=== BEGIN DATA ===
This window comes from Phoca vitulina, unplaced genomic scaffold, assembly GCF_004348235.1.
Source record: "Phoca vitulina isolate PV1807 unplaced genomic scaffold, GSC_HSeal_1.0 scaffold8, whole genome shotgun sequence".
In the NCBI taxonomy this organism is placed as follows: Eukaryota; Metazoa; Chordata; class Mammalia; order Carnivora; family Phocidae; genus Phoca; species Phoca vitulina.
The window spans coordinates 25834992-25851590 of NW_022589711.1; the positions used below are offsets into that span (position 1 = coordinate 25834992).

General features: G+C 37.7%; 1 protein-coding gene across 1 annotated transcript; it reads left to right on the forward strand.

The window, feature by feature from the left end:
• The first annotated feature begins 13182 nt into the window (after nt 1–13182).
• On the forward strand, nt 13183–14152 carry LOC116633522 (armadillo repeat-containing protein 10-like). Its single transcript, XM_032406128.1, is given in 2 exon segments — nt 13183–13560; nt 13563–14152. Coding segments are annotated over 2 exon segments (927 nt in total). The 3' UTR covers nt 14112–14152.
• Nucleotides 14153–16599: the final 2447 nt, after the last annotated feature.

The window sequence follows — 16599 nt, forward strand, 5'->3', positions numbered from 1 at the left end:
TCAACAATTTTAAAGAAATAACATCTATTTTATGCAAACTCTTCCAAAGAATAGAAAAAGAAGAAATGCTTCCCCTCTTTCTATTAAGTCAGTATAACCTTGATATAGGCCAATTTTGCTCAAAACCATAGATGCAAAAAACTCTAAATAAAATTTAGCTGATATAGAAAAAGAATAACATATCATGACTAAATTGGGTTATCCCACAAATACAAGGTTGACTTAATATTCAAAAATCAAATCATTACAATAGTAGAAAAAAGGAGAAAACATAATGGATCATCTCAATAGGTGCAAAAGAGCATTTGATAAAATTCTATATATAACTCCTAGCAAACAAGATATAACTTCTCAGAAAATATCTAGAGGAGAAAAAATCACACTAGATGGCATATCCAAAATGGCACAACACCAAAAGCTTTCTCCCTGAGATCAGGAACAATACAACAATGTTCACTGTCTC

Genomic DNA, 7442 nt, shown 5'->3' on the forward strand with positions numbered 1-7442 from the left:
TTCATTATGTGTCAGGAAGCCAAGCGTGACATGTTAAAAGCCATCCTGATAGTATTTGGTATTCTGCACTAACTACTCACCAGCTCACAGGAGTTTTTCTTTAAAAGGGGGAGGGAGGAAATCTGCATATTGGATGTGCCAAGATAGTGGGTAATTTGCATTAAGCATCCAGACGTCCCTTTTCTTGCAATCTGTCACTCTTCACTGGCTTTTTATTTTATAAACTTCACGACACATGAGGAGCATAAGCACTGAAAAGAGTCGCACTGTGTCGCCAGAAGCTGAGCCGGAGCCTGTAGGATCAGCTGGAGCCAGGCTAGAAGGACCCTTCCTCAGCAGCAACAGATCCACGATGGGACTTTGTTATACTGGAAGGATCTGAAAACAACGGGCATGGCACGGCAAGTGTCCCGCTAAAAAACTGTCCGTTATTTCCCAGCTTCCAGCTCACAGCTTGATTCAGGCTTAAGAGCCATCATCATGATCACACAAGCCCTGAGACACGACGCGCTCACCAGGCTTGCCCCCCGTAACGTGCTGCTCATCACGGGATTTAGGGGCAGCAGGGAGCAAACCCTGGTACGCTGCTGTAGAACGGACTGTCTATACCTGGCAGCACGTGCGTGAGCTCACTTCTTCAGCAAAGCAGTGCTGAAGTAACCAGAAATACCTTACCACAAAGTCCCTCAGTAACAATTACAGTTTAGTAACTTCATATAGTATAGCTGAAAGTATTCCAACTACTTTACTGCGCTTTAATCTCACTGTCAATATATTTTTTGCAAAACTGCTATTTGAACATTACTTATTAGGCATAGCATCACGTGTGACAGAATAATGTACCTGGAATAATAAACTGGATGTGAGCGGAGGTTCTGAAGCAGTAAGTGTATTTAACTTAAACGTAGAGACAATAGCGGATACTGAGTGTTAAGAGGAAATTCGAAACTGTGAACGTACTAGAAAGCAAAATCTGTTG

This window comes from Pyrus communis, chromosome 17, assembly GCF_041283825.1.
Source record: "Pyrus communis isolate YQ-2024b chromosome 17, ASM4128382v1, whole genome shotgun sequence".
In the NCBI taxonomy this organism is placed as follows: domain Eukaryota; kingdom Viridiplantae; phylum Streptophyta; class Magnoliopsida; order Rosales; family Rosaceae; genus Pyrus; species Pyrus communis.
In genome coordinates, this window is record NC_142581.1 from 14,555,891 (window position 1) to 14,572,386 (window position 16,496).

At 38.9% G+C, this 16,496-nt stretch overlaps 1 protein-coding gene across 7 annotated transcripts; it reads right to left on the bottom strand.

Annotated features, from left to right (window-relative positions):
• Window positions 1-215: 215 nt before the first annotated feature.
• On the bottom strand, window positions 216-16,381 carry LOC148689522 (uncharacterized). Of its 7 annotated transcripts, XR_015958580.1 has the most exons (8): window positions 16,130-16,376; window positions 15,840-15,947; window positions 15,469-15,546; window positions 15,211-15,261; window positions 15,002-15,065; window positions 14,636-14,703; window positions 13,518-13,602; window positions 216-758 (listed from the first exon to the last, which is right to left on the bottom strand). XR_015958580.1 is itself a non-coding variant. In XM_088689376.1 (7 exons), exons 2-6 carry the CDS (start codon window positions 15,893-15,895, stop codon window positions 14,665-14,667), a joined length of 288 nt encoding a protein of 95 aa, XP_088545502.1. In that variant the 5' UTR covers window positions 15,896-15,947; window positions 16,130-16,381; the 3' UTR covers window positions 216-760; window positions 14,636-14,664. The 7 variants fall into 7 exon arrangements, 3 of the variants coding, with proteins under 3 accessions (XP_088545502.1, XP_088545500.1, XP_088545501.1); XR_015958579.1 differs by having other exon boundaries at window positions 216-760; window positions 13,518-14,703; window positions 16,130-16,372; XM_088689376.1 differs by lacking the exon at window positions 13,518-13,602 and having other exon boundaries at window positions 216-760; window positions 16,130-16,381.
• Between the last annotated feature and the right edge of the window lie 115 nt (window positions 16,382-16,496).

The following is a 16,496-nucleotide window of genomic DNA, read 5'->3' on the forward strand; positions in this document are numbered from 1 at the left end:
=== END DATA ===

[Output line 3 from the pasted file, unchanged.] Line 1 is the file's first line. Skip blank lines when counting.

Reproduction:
In the NCBI taxonomy this organism is placed as follows: Eukaryota; Metazoa; Chordata; class Mammalia; order Carnivora; family Phocidae; genus Phoca; species Phoca vitulina.